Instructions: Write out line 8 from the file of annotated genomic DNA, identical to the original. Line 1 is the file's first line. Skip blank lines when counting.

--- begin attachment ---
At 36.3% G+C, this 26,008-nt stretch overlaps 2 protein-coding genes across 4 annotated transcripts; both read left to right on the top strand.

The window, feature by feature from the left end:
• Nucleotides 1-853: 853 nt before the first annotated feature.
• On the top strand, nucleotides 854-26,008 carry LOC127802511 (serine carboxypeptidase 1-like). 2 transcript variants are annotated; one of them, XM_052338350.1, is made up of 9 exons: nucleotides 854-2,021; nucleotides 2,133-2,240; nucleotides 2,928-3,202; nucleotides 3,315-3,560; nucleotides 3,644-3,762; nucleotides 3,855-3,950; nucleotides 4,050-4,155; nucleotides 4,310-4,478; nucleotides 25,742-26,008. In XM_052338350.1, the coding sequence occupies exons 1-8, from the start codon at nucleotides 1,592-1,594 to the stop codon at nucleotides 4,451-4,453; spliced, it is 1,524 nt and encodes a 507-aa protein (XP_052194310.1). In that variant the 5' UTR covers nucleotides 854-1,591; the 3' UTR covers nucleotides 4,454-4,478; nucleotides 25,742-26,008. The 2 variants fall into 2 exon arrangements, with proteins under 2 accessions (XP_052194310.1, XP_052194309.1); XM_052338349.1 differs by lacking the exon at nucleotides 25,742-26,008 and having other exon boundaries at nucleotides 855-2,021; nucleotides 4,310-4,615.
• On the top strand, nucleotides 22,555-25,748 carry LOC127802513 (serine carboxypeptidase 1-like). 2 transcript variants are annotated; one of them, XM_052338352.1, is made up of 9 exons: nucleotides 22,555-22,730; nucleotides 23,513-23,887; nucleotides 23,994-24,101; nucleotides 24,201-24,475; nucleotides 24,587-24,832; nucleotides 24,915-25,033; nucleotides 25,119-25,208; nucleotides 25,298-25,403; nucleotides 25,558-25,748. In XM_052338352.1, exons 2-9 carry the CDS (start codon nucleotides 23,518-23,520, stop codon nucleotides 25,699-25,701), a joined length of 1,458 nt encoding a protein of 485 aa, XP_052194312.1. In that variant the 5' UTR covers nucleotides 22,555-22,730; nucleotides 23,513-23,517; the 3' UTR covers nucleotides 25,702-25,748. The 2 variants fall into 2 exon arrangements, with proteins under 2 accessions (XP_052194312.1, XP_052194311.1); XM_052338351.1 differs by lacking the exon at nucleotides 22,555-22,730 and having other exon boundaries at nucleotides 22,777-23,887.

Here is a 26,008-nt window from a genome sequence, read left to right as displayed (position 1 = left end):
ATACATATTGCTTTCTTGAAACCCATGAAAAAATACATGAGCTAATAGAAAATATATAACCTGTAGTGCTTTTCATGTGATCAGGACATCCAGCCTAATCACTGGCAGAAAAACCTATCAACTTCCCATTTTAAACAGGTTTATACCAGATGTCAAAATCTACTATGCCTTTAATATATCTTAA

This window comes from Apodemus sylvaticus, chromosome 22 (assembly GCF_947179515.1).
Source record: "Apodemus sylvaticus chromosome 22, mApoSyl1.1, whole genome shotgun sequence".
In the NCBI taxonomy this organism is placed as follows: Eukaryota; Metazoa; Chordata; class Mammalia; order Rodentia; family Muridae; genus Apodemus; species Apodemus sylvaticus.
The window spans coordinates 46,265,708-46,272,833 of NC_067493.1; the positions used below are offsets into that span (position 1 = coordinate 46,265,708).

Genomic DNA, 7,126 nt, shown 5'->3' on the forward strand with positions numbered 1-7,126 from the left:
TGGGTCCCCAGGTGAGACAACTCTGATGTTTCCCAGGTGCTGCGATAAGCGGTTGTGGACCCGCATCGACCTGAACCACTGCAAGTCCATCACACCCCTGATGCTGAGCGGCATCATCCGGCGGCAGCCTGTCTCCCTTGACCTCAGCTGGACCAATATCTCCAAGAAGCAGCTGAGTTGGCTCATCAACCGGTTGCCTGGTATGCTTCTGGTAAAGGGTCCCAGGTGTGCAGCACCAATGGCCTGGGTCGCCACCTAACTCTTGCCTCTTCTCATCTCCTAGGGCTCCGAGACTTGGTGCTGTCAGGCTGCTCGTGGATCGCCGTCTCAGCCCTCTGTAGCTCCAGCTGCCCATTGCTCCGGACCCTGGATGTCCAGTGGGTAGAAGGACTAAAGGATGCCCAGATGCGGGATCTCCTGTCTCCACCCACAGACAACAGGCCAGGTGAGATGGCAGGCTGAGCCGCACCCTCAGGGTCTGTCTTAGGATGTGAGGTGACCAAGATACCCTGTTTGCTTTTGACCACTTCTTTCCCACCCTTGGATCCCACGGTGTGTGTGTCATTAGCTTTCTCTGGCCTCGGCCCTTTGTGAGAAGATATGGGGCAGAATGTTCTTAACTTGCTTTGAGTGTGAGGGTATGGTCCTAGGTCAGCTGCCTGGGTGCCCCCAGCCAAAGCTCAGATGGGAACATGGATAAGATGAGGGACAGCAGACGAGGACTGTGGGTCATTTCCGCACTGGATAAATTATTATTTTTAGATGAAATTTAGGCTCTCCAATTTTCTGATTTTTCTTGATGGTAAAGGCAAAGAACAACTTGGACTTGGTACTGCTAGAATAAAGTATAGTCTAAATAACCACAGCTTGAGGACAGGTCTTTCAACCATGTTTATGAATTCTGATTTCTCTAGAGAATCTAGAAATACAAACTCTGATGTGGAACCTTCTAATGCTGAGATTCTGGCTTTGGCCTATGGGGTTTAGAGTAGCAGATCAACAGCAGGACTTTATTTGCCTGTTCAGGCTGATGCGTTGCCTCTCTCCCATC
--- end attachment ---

This window comes from Apodemus sylvaticus, chromosome 22 (assembly GCF_947179515.1).